Artist Chloe Trujillo Interviewed By Her Husband, Metallica's Robert Trujillo

Metallica bassist Rob Trujillo interviews his wife and artist Chloe Trujillo

Artist Chloe Trujillo Interviewed By Her Husband, Metallica's Robert Trujillo

On June 17, 18 and 19, if you venture into the cinema of London’s Karma Sanctum Hotel, you’ll encounter artist, fashion designer and musician Chloe Trujillo. In order to raise awareness of and funds for the Teenage Cancer Trust, Chloe – who’s also the wife of Metallica bassist Rob Trujillo – will be live painting in the space for the three days, at the end of which the artwork will be auctioned off. Chloe’s art is very much inspired by both her spirituality and her love of heavy music, though she doesn’t yet have any idea exactly what form her art will take – that’ll depend on her mood and feeling at that time. It should be a fascinating experience, though, and one well worth checking out if you happen to be in central London on those days. To get a bit of a deeper understanding of what it’s all about, we got Chloe’s husband to ask her a few questions about her art for us, as well as about her involvement in the show and the effect her art has on her.

What types of art do you most identify with?
"I try not to identify myself with any type of art. It’s not that I don’t admire other artists, but I try to find my own style and have been trying to do that by searching within, trying to be true to myself and finding my own voice of expression. Of course, I use a lot of symbols in my artwork and I’ve been compared to other artists because of the colour palette I use, but really I’m just trying to be true to myself."

What themes do you pursue?
"The way I work is a very spiritual approach, so I don’t really take a specific theme before I start working. I kind of go into this meditative state – that’s the best way to explain it – and clear my mind, and whatever comes through comes through. It’s like channelling images – it’s like visions that I have and they all carry messages. Once I finish a painting, that’s really when I can define its meaning. It’s a bit like when you’re dreaming: you have all this imagery and it doesn’t always make sense right away but when you try to analyse it, it does make sense. So it’s not so much that I pursue themes but that they pursue me!"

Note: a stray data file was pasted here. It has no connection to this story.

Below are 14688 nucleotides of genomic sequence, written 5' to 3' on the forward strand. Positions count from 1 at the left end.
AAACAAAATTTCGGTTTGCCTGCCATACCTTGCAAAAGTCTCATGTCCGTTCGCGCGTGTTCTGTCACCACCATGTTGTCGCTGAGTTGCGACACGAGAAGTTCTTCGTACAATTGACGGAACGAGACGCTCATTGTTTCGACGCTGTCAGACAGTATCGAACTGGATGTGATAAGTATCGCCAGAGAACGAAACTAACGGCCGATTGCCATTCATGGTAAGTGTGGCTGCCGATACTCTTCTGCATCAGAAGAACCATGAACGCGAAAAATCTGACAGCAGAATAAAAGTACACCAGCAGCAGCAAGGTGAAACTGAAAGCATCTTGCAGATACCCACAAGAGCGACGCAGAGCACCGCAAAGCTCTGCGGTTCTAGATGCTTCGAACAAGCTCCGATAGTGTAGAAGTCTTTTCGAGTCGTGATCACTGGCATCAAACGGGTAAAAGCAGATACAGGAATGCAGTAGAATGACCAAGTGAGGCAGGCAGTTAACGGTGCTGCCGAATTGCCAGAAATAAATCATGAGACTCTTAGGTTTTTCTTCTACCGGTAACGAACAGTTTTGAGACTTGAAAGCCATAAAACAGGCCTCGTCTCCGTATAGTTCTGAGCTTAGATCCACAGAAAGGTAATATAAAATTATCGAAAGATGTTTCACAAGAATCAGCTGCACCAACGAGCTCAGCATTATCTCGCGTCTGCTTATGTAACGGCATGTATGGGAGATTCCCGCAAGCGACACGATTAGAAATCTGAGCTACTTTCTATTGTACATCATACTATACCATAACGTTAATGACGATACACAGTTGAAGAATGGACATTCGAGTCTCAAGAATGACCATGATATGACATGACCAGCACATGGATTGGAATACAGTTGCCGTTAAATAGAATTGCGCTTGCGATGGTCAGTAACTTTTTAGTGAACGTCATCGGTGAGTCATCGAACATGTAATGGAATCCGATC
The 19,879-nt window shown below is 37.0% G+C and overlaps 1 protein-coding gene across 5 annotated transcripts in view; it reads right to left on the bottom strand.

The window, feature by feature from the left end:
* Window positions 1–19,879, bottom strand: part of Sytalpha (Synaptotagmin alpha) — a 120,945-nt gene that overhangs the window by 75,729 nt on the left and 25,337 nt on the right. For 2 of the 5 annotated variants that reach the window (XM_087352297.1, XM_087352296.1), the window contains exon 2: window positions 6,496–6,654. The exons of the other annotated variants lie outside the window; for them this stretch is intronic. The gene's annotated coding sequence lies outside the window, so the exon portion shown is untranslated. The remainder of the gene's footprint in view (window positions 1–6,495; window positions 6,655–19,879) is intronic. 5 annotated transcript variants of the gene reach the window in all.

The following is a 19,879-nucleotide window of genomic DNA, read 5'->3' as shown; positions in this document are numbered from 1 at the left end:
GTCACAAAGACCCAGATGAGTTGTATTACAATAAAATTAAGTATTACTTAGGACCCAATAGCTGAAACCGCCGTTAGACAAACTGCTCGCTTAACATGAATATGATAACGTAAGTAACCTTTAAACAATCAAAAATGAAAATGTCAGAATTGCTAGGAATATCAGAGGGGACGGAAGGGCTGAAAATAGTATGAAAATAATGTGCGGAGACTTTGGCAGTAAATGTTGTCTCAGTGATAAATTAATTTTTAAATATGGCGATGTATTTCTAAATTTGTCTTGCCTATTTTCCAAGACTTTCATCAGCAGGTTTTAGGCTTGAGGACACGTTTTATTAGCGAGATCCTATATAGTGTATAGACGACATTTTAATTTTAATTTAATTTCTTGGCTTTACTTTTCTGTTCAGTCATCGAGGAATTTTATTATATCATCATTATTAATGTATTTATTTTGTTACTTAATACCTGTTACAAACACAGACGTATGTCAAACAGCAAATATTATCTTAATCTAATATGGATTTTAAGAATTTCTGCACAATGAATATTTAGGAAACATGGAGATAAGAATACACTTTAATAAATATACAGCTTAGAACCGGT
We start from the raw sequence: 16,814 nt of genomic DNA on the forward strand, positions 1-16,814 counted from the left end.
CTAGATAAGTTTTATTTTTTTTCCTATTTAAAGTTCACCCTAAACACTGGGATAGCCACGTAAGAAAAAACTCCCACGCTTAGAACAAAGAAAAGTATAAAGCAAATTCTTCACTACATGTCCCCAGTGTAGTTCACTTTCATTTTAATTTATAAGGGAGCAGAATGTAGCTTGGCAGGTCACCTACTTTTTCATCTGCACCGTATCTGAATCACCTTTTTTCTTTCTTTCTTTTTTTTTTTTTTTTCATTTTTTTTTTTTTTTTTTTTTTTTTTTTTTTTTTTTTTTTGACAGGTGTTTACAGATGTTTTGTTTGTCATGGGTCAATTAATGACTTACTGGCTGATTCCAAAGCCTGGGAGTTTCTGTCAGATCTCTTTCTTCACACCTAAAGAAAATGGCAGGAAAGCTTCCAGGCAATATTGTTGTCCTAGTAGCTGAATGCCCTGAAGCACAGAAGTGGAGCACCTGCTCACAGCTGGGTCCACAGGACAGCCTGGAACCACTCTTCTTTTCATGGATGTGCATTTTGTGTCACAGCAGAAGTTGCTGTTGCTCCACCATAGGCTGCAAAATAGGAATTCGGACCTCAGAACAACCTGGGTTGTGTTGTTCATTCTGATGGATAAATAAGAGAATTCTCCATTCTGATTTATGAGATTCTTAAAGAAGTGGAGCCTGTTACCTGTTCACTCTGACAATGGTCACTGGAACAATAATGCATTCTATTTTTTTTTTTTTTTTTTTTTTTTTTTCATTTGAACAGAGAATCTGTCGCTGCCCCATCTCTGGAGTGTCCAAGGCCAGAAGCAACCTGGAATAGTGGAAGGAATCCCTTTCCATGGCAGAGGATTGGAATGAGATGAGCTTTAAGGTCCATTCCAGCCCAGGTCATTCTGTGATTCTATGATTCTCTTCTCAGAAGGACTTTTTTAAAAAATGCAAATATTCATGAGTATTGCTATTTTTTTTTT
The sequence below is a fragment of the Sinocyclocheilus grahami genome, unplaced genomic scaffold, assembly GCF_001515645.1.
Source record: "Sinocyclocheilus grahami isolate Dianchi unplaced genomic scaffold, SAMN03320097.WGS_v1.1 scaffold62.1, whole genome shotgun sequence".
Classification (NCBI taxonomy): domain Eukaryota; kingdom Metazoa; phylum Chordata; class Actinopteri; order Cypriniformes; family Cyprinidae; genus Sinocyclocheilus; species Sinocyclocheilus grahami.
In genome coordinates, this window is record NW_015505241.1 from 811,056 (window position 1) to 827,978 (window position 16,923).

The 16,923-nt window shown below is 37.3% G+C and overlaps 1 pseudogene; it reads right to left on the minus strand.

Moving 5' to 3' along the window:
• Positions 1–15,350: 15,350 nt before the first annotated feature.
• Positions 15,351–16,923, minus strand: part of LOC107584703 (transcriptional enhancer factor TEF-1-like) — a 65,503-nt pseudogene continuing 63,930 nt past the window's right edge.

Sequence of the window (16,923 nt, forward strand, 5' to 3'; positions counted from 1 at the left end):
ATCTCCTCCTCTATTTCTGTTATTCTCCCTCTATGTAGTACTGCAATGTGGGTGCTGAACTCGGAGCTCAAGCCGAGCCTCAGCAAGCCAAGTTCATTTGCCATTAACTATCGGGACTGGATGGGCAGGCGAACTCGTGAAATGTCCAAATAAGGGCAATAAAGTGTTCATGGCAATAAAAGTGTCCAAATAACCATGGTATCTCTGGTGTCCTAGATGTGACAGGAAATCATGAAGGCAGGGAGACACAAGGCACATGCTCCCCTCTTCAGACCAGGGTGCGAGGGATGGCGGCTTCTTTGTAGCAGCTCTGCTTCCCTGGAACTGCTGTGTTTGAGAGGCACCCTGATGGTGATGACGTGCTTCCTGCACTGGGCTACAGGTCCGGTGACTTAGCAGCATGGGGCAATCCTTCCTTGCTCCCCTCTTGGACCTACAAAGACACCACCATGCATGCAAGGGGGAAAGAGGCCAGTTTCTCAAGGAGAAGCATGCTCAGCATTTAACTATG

Who and what inspires you?
"I consider myself pretty lucky because I’m always inspired by anything or anyone. I always have this urge to create and I don’t really feel good unless I do. If there’s a day when I don’t have time to draw or paint or write, it’s not a good day. I’ll wake up in the morning with a knot in my stomach. So I always have that inspiration naturally – there are just things that need to be expressed and created."

Which piece has had a profound effect on you?
"Every piece I create has a profound therapeutic effect on me. They release all this positive energy into the world – and in that moment when I’m painting it, that has the biggest effect. I remember a few years ago I did an art exhibition in the Mission District of San Francisco and I had a few pieces there; I was mingling and this lady completely started crying in front of my painting. She was asking ‘Who painted that?’ and she said she had a dream two nights before and the exact painting I did had been in it. I feel like information is out there and then you kind of pick up on something and translate it into art or music, and it will hopefully touch people’s souls and hearts."